One of the most important considerations for a business these days is disaster recovery. With a proper disaster recovery solution in place, businesses can ensure continuity and restore any data that is either lost or corrupted with minimal interruption of normal business operations. Businesses that fail to have a disaster recovery plan in place may be at risk at of significant data loss.
Topics: Disaster Recovery
Human error isn't a rare occurrence. In 2017 Amazon experienced an outage of its S3 servers due to a typo by an Amazon employee. Also in 2017, a British Airways engineer caused a data center outage resulting in the cancellation of 400+ flights. The Uptime Institute claims that 70% of data center outages are caused by human error. In fact, it has become the leading cause of data breaches for companies worldwide. While human error is the most common culprit of data center downtime, it's also the most preventable.
Physical damage to a building, destruction of machinery, or even an electrical power outage; what is your plan of action if any of these were to happen to your business? If you hesitated for even a second, it might be time to consider creating a business impact analysis. A business impact analysis, or BIA, helps you understand the effect a disaster can have on your business. With this information you will be able to develop a recovery strategy as well as a mitigation strategy to limit the impact of a disaster. Let us show you how to get started on your own BIA so that you can improve your disaster recovery (DR) plan and improve confidence.
The shift to the cloud has brought about several solutions that make doing business easier. Whether it be cost savings, added flexibility or ease of use, companies are offloading workflows to the cloud and maintaining a competitive advantage. Companies are also using the cloud for computing purposes to protect against cyber-attacks, like ransomware. Watch this On-Demand webinar on Ransomware Preparedness and Recovery.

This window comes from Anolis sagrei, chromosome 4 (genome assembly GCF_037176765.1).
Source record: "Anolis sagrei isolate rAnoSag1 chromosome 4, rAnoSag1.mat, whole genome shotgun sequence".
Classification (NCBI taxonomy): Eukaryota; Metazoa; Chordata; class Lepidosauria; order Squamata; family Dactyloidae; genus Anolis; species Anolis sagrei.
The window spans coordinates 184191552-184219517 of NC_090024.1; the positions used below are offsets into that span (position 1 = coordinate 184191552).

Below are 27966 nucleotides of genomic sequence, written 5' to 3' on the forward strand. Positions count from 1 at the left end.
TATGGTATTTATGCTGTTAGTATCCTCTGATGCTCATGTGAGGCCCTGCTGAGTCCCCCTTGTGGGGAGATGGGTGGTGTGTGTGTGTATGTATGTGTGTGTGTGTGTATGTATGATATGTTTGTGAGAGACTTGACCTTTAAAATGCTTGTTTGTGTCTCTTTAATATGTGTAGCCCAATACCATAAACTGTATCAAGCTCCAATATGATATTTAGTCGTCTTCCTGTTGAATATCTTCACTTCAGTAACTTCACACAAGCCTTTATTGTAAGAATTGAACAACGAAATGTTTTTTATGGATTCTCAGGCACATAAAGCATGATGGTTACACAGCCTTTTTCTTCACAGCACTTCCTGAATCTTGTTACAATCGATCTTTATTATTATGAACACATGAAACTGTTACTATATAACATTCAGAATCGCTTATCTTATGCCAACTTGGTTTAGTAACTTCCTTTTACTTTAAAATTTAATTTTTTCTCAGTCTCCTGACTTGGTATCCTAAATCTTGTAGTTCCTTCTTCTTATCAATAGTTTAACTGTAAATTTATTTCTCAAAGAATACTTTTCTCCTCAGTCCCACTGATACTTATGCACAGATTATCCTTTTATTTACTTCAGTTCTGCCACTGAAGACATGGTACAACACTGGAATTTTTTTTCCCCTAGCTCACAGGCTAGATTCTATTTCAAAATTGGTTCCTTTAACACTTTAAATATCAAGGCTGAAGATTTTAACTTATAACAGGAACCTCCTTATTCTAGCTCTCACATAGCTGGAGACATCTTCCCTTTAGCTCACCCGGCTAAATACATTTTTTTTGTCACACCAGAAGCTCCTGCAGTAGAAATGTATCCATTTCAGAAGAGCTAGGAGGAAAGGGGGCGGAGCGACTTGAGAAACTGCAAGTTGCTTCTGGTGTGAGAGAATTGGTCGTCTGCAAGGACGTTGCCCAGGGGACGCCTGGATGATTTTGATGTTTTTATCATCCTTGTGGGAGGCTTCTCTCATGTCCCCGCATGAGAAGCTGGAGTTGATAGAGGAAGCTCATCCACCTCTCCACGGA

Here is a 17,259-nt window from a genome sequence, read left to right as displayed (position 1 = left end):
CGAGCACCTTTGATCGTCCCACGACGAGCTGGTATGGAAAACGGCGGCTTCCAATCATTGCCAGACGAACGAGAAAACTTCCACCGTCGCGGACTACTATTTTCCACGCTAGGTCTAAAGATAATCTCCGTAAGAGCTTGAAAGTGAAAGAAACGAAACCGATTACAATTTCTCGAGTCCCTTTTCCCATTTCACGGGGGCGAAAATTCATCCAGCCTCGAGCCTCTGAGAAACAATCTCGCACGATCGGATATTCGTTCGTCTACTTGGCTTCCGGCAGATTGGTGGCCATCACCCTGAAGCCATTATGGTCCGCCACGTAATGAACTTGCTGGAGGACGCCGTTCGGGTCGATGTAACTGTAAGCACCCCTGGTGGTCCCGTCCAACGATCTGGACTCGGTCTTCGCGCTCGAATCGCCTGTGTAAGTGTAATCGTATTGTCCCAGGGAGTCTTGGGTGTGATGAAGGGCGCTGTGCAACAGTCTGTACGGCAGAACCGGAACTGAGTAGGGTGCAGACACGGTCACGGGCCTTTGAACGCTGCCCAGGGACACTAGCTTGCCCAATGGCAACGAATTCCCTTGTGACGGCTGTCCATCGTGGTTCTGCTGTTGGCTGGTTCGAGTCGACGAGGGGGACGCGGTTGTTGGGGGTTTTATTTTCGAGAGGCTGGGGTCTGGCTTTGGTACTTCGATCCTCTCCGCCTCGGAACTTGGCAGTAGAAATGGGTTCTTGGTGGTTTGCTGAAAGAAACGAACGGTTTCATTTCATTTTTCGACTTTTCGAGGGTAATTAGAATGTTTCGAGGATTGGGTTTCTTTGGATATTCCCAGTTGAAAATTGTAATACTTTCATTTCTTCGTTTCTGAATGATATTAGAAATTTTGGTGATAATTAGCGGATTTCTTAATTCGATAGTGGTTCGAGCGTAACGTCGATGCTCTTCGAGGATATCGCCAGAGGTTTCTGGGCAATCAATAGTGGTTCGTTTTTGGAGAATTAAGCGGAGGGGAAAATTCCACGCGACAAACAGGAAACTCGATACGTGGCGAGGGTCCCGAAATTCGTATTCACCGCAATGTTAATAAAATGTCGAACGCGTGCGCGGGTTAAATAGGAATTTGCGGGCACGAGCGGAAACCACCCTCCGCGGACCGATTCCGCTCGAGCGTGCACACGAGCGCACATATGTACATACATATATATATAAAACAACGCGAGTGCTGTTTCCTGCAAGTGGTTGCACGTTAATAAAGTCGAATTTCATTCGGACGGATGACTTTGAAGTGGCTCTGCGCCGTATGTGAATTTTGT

Ransomware has become a keyword that triggers a quiver-like response in most business owners and IT Managers. This is for a good reason, as Ransomware has the ability to encrypt all of your business-critical data, disabling you access to the most important pieces of your enterprise. Cybercrimes, like Ransomware, are the fastest growing causes of data center outages, up 22 percent in 2016, and can cost you upwards of $3M in down-time costs. Don’t let a cyber-criminal ruin your reputation or halt your sales, take initiative to prepare yourself now! The cost to prepare is minuscule, compared to the impact of an attack, and WILL put you in a position where you will never have to negotiate with a criminal. Without further ado, here are four things you will need to protect yourself from those pesky cyber criminals.
The world is a dangerous place, and it’s even more dangerous for your data. How can you be sure that your company’s data will be safe if a disaster strikes, and that your Disaster Recovery (DR) plan will prove effective? There are a lot of misconceptions surrounding the importance and the effectiveness of DR plans and services.
Topics: Disaster Recovery
Without a doubt, cloud-based technology is changing the way the modern business world operates. As this technology grows and evolves, small to medium sized businesses (SMBs) are reaping the benefits.
The Tech Industry is growing at a break neck pace and shows no sign of stopping. New waves of innovation keep hitting the market, and IT and Software Development jobs are growing at 2x the rate of national job growth.
With this increase in medical data being stored electronically, it is essential to have a disaster recovery plan in place to ensure that your healthcare facility can still function if its data is lost or corrupted. An effective disaster recovery plan lets you restore your medical data and resume normal processes with minimal downtime following any type of data loss. Without a disaster recovery plan, your business may have a delayed recovery or even fail following any type of significant data loss.
Remember the 3-2-1 data backup rule? It states that it's a best practice to replicate at least three copies of data stored on two different media, with at least one copy off-site or off-premise. IT professionals often use an additional step; the backup rule is now 3-2-1-1. That extra “1” accounts for an air-gapped copy of your data.